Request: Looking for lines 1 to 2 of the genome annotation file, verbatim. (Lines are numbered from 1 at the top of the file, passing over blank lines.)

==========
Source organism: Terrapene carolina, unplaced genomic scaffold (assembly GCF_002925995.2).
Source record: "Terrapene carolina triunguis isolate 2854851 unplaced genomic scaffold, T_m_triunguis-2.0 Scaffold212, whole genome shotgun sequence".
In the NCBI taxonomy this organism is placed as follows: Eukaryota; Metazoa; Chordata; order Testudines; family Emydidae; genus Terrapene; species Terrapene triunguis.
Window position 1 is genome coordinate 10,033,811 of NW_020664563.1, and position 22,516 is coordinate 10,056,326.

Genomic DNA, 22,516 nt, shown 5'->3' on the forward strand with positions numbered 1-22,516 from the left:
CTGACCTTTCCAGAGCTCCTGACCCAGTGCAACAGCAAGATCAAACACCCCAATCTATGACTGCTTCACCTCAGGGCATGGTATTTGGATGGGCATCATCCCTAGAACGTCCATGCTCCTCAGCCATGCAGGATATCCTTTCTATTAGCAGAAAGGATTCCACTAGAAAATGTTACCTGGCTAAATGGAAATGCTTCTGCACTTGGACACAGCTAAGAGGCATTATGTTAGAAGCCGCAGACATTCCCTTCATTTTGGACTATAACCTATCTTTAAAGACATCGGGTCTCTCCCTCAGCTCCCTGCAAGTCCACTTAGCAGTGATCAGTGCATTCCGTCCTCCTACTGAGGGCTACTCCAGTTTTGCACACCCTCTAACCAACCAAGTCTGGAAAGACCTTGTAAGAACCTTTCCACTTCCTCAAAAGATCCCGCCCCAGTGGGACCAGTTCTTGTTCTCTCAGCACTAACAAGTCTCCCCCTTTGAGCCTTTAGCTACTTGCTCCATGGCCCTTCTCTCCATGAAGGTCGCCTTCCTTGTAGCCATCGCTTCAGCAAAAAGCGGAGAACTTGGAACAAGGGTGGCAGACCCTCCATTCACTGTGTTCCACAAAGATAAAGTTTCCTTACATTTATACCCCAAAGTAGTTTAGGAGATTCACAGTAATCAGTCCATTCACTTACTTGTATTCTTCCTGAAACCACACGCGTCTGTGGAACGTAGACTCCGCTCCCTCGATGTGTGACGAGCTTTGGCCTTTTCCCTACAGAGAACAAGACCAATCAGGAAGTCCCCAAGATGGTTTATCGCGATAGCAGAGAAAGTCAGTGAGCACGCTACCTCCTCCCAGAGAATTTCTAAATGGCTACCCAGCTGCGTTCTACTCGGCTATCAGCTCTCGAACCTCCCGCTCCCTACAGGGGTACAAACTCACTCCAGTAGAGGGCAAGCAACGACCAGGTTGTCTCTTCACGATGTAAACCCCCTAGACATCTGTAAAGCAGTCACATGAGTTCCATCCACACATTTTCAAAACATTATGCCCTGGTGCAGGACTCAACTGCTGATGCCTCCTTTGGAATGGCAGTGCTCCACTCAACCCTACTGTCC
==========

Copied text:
Source organism: Terrapene carolina, unplaced genomic scaffold (assembly GCF_002925995.2).
Source record: "Terrapene carolina triunguis isolate 2854851 unplaced genomic scaffold, T_m_triunguis-2.0 Scaffold212, whole genome shotgun sequence".